Graduate Thesis Or Dissertation


The Economics of Orbit Use: Theory, Policy, and Measurement Public Deposited
  • Earth's orbits are a congestible resource with novel dynamic externalities. In this dissertation my coauthors and I examine the nature of orbit use externalities, study the policy choice space to classify existing policies and identify a class of optimal policies, consider the extent to which technological advancements can mitigate these externalities, and calculate the magnitude and time path of both an optimal satellite tax and the welfare gains from implementing it. Three key results emerge. First, open access to Earth's orbits drive the problems of excess collision risk and debris production. Left to their own devices, profit-maximizing firms may collapse the resource for generations by triggering a cascade of hazardous-fragment-producing collisions. Second, though the majority of extant policy discussions have focused on instruments targeting satellite launches, optimal policies will target satellites in orbit rather than the act of launching satellites. Despite physical uncertainty over collisions, price or quantity policy implementations are equivalent and either can maximize social welfare. Debris removal technologies cannot obviate the need for policy; they can only reduce equilibrium collision risk to the extent that satellite-owning firms pay for removal. Third, an optimal satellite tax (or orbit rental fee) for low-Earth orbit beginning in 2020 would start at approximately $40,000 USD per satellite per year, and grow at approximately 5.2% per year to preserve resource rents. The tax would increase the net present value of the satellite industry by around $1.75 trillion USD in 2020, and by over $4 trillion by 2040. Delaying action may be very costly: relative to a baseline of having begun optimal management in 2015, beginning optimal management in 2035 forgoes on the order of $4.6 trillion USD of permanent orbit use value in 2040.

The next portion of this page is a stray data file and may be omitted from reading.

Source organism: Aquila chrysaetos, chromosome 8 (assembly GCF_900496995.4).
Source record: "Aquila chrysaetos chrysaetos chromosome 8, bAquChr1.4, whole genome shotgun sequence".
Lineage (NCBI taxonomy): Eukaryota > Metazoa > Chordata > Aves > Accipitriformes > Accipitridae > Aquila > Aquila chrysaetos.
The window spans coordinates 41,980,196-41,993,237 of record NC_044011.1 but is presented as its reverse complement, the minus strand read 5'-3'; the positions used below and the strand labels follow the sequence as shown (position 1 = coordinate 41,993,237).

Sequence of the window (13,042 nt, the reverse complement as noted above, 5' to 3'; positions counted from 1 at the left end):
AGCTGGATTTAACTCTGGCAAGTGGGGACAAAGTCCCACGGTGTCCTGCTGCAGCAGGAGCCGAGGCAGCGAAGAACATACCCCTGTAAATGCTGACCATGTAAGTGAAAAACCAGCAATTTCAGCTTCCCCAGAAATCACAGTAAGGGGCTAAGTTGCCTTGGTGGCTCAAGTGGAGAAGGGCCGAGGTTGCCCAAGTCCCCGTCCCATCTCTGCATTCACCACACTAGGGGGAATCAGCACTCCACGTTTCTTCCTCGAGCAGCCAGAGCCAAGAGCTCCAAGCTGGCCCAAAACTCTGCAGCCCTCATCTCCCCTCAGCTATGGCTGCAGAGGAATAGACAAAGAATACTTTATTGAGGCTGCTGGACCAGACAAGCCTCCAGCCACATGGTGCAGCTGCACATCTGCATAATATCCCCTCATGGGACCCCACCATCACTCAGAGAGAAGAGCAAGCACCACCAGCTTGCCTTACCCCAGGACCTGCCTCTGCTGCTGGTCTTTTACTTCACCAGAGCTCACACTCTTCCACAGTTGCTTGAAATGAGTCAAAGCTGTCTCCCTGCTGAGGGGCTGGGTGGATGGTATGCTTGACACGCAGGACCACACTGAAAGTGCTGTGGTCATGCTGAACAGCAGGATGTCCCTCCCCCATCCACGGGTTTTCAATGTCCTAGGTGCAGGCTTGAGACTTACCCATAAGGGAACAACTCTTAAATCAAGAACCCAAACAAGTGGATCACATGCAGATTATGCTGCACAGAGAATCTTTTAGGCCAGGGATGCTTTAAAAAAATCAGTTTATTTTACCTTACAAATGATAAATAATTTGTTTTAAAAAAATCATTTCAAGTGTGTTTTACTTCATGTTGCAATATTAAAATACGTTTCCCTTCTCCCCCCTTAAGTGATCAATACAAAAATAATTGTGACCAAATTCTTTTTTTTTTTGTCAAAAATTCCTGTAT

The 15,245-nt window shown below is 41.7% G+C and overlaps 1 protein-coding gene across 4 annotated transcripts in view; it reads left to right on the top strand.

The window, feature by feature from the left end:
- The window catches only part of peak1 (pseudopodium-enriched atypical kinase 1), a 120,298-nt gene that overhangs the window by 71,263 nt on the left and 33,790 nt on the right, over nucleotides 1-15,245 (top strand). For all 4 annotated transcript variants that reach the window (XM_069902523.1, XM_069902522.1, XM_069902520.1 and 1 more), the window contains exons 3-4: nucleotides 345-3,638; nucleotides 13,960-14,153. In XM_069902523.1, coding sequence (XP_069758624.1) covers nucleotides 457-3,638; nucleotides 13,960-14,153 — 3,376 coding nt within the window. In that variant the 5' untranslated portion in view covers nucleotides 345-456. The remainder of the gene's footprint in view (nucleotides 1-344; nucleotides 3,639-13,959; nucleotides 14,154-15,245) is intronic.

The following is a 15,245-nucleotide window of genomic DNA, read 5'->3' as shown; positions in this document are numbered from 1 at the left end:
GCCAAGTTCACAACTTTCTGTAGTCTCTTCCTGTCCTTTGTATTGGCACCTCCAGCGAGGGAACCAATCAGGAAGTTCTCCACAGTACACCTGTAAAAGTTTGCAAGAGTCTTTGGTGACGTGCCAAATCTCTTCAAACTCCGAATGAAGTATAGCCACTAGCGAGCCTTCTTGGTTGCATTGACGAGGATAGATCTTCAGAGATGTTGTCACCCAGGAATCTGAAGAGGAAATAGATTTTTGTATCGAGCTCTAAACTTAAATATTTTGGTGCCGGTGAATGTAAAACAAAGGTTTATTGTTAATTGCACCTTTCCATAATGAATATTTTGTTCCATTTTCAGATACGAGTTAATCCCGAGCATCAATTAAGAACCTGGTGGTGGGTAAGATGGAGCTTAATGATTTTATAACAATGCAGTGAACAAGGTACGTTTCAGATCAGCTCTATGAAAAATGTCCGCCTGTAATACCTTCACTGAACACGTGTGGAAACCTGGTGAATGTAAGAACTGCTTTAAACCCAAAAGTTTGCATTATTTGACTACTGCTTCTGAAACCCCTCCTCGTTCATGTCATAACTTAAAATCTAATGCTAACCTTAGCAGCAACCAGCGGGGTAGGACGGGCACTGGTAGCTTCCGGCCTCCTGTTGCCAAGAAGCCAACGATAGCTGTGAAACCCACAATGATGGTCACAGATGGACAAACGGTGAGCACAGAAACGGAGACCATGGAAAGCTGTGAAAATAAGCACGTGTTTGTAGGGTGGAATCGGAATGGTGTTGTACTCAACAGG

Date Issued
  • 2019
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Last Modified
  • 2019-11-16
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